Broker Check

The Armchair Quarterback - Beware of Where You Get your Financial Advice

| August 23, 2017
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Have you heard the term “armchair quarterback” before?  If not, you probably already know what it is in some form.  It's a term that's used for an observer who sees how you could benefit from something, recommends doing something about it without knowing the potential risks, and then sits back to watch you do it, not knowing what they've done.  That's pretty general, but we'll narrow it down in a minute.  The important thing to know is that they exist in all categories, including finances.

 

The Armchair Financial "Professional"

The armchair financial "professional" could be anyone in your life that works in the field of finance, in some form. (They may not even work in finance but spend time on the internet and consider stocks and finance a hobby.)  If they're tuned into the stock market and all of the most recent financial news, they may be more versed in the world of finance, more than most people.  Therefore, a lot of them will feel that they are qualified to give specific pieces of financial advice, due to online financial resources.

While it's certainly true that they may be well versed, or even educated in finance, these people are still not certified financial professionals or planners.  As such, any advice that they may give you could be just what's happening on the surface and not what's going on behind the numbers seen on the internet or world news. All of this may potentially cause more harm, or put you at risk for loss in your retirement planning.  This person is said to be sitting in their metaphorical armchair and recommending (quarterbacking) things to you without the whole picture in mind and well frankly, no risk to them whatsoever. 

Why they're dangerous

These kinds of people are dangerous because if you know them socially, you'll be more inclined to take their advice than a professional that you don't know.  You'll perceive it (or they'll make it sound) like they know more than some financial professional in an office and it'll be easy to convince you to make a bad decision in trusting this person, even if this person doesn't realize it's a bad decision at the time.

We all want to be helpful to those around us, and if we feel that we have a way to help those around us with financial advice, then we will.  The thing is, it's not always the right choice because we are only seeing part of the picture.  A financial planner in a professional setting will be able to see the hidden risks, the shortcomings of the advice, the situation that you're in, in a honest and complete way, and more that someone on the outside of the situation – in an armchair, if you will – will not see.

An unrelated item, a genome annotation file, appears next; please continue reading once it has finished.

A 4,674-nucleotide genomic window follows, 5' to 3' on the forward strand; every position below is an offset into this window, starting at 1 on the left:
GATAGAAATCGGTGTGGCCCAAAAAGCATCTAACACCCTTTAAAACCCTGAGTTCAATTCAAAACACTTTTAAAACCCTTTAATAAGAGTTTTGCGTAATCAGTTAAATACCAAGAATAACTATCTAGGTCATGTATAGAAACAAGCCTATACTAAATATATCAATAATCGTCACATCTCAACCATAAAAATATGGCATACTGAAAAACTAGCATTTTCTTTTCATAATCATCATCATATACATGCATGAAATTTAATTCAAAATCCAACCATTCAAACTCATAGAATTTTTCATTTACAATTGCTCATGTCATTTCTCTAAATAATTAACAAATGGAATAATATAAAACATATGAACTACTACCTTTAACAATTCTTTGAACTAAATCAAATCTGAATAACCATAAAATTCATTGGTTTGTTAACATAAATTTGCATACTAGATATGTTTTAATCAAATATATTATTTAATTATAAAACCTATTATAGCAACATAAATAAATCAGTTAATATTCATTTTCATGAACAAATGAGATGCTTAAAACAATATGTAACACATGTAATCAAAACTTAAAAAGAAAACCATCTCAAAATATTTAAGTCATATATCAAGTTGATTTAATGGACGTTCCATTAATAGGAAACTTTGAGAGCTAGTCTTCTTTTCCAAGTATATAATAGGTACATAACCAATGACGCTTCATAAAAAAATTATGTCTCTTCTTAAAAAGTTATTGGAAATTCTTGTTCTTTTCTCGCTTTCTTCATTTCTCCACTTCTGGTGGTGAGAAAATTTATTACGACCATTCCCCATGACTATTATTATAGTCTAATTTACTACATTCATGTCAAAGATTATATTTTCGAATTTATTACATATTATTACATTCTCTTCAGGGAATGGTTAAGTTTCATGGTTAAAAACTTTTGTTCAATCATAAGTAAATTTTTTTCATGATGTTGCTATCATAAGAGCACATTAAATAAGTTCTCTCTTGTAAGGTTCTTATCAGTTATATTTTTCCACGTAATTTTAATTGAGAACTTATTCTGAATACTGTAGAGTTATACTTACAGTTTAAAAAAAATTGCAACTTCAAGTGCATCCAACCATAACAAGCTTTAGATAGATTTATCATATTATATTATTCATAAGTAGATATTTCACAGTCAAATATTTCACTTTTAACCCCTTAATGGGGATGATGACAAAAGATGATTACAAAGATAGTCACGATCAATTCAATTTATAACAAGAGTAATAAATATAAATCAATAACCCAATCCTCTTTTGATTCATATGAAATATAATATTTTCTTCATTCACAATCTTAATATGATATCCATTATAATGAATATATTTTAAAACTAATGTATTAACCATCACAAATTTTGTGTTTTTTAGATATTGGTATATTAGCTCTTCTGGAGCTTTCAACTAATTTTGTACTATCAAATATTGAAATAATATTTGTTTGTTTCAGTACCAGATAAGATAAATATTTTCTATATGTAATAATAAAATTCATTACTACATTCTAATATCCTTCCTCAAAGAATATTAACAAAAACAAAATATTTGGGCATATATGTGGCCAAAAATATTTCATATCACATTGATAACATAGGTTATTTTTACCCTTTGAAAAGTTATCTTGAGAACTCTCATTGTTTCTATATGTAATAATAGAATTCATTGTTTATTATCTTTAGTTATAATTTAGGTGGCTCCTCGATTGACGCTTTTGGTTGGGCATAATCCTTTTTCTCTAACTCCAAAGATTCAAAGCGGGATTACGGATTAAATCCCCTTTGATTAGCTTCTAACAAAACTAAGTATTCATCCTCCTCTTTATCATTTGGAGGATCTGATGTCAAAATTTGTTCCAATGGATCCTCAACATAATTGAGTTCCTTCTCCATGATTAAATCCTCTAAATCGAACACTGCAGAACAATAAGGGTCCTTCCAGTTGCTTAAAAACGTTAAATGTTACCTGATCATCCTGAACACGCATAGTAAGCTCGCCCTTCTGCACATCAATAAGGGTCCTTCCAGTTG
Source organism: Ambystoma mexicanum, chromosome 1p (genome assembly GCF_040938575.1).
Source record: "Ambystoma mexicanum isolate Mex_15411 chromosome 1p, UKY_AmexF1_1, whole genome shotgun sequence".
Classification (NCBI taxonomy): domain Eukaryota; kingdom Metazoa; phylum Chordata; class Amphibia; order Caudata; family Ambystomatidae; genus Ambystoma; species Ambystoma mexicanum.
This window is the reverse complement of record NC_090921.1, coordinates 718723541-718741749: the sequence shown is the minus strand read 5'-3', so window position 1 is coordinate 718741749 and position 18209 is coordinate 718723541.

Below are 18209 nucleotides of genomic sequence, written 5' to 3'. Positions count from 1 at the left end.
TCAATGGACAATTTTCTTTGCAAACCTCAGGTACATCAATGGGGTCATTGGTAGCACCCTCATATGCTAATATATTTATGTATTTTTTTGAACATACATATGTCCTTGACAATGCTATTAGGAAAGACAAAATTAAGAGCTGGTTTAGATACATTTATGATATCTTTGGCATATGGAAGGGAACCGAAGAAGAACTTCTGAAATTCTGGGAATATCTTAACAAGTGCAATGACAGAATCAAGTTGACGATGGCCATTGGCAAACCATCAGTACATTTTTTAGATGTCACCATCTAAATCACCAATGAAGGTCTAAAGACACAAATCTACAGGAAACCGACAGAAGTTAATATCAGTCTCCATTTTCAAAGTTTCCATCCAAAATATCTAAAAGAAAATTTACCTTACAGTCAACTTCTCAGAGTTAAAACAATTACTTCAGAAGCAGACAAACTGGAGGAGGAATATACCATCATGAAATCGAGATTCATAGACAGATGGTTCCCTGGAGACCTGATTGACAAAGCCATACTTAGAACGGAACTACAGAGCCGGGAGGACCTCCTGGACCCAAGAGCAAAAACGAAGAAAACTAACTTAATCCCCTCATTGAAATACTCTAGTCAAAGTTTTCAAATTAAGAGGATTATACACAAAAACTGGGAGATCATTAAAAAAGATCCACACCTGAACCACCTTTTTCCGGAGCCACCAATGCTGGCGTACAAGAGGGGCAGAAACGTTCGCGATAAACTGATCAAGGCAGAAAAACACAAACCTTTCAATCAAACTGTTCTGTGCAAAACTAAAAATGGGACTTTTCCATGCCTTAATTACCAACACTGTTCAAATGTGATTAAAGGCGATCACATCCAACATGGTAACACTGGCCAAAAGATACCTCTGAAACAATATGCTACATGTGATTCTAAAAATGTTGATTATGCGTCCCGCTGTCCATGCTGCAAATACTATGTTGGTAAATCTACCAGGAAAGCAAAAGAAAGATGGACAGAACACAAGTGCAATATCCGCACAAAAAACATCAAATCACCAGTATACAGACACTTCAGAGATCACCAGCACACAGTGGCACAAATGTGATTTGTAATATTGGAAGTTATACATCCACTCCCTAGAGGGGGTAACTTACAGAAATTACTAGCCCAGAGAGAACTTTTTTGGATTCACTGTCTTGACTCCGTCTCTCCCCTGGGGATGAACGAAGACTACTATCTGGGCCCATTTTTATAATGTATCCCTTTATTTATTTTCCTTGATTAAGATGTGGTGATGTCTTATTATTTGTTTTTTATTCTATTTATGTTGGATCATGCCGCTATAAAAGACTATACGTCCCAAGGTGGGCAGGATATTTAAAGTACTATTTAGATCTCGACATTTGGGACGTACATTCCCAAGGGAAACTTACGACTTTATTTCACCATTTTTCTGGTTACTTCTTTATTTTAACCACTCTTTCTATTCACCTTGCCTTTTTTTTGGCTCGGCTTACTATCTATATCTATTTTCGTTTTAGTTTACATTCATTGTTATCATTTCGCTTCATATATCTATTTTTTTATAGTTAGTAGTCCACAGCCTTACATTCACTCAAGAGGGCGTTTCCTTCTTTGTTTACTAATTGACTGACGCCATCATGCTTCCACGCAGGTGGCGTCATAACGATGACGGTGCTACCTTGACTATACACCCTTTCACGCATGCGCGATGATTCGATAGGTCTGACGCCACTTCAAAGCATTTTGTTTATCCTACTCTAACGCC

The thing to remember here is this doesn't mean that they're bad people.  They could have the best intentions and still cause harm.  This is why you need to be very selective and careful in whose advice you take when planning financial freedom.  It's complicated enough and a financial planner will be the only one who can properly help you achieve your financial goals in life.  They are trained and educated, tested and certified, to look at the whole situation and give proper advice to help you get to where you want to go.

Should you be ready to step away from the online resources, those friends who love to work in finance but don't have the degree and risk to back the advice, contact GPS Wealth Management and get started on success to your financial goals and freedom. 

Securities offered through Securities America, Inc., Member FINRA/SIPC. Advisory services offered through Securities America Advisors, Inc. GPS Wealth Management and Securities America are separate companies. Securities America and its representatives do not provide tax or legal advice; therefore it is important to coordinate with your tax or legal advisor regarding your specific situation.  The opinions and forecasts expressed are those of the author, and may not actually come to pass. This information is subject to change at any time, based on market and other conditions and should not be construed as a recommendation of any specific security or investment plan. Past performance does not guarantee future results.

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